Engineers shall hold paramount the safety, health, and welfare of the public – The First Canon of Civil Engineering
Flintwaterstudy was launched as a long distance scientific relief effort on August 4, 2015, after MDEQ employees bragged to Flint’s citizens that EPA’s knowledge of their illegal activities had been “handled.” With EPA’s Miguel Del Toral out of the way, all hope that Federal and State agencies would help Flint residents was gone. We called for volunteers and a team of 25 (4 undergraduates, 11 graduate students, 7 post-docs and 3 faculty) answered the bell. Each of us felt morally obligated to assist in conducting an unprecedented independent sampling of Flint water.
We provided the scientific expertise, labor and funding, that allowed Flint residents to help themselves. Wateryoufighting4, ACLU-Michigan and others stepped up to do the difficult work of actually coordinating and collecting the critical samples. They did so and demonstrated that their water was unsafe by any reasonable standard.
Their victory (if you can call it that), to gain access to safe water and the protection of federal laws that the rest of us take for granted, was hard fought and against long odds. One insider did tell us: “In a million years, they <MDEQ> never imagined you would do what you did.”
What we did, was to give the truth and Flint residents a fighting chance.
Since last August many people have contacted us, and asked how they could help us. To date, we refused almost all offers of financial support to avoid even an appearance of a conflict of interest—even so, our integrity and motives were openly questioned on more than one occasion. We have tried very hard to be apolitical and fair. What happened in Flint represents a tragic failure of both state and federal government.
We now feel that Flint’s kids are finally on their way to being protected and decisive actions are underway to ameliorate the harm that was done. We were fully prepared to remain engaged for another 10 year battle as in the case of the DC lead crisis , but our major efforts in Flint are now clearly behind us. While we would not wish the last 6 months on anyone, we would not trade it for anything either.
For those interested in what it took, financially and time-wise, the following is a rough accounting:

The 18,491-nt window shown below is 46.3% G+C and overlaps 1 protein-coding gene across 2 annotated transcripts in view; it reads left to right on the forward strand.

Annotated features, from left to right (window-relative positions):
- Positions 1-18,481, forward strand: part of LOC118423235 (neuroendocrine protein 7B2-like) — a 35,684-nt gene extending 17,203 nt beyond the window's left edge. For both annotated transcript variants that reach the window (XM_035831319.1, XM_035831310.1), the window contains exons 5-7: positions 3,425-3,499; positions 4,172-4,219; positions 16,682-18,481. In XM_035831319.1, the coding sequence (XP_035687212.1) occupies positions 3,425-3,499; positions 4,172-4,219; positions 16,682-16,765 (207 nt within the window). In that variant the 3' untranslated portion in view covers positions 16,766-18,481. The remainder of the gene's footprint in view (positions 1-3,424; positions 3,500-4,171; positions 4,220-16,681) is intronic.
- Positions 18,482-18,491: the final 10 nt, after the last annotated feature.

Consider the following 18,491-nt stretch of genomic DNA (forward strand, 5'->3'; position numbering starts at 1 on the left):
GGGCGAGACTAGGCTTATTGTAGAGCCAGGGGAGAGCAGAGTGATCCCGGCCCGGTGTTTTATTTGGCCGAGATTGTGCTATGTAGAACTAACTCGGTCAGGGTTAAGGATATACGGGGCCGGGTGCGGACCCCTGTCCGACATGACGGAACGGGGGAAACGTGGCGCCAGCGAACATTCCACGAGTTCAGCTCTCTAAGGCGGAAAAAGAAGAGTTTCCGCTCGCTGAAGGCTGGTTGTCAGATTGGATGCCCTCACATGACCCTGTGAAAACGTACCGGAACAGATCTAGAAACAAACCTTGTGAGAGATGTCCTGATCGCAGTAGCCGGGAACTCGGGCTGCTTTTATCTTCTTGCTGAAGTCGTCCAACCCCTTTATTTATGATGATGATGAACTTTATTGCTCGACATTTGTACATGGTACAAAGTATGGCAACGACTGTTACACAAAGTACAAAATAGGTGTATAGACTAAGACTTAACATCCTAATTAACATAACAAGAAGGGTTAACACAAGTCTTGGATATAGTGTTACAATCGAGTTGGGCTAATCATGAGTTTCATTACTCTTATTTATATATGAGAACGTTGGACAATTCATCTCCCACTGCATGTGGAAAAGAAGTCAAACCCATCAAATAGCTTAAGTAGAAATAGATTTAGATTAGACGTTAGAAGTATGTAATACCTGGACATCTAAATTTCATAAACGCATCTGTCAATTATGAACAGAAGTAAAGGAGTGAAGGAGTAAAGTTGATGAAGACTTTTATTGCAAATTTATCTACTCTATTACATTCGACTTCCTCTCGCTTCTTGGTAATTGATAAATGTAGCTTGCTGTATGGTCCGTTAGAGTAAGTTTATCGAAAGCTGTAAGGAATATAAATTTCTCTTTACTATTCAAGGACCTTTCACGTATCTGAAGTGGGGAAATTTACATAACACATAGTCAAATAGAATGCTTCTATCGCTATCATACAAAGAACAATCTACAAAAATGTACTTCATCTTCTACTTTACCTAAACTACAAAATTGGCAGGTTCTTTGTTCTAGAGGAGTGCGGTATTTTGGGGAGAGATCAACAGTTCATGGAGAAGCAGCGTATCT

The deficit of $147,174 in out of pocket expenses has been covered by Professor Edwards’ discretionary research and personal funds. We also conservatively estimate that our total donated labor exceeds 3.0 person years (well over $165,000) of effort.
No matter what, our overall balance sheet will be closed out as “priceless,” because as environmental engineers we aspire to “ Saving <Human>kind from Itself,” and we defended the truth and Flint residents with sound science . We are also ashamed that some in our profession acted contrary to the First Canon of Civil Engineering, and violated the “safety, health and welfare of the public.” Hopefully, our work will inspire current and future ‘Environmental Engineers’ to also uphold the First Canon of Civil Engineering. People have also asked us what our similar 10+ year volunteer effort in D.C. cost . We would tell you, but you would never believe it, and that battle is still not over.
At this point, we hope our work speaks for itself. If you like what we did, and want to donate to partly offset our costs and help us do similar work in the future, we have set up this GoFundMe page:
Alternatively, you can also donate directly to Virginia Tech here. Under “Gift Amount and Designation,” enter your amount and “Restricted Account 871433-Edwards” and continue.
All proceeds will ultimately go to a Virginia Tech Foundation account supervised by Dr. Marc Edwards, offsetting costs for our work in Flint, and to support similar future work in the public interest.
The FlintWaterStudy Team
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[…] As a demonstration of the power of volunteer effort, the effect of crowdsourced action combined with nonprofit organizations coordinating locally, and the ability for science to triumph over groups lacking in transparency and accountability, the FlintWaterStudy group carries the standard for the values we prize here at NPQ. The group continues to provide updates on its website and via a Facebook group. You can see a student-made documentary on the group’s effort here, and the fundraising campaign (currently just over $6000 after eleven days) at is detailed in greater depth at flintwaterstudy.org. […]
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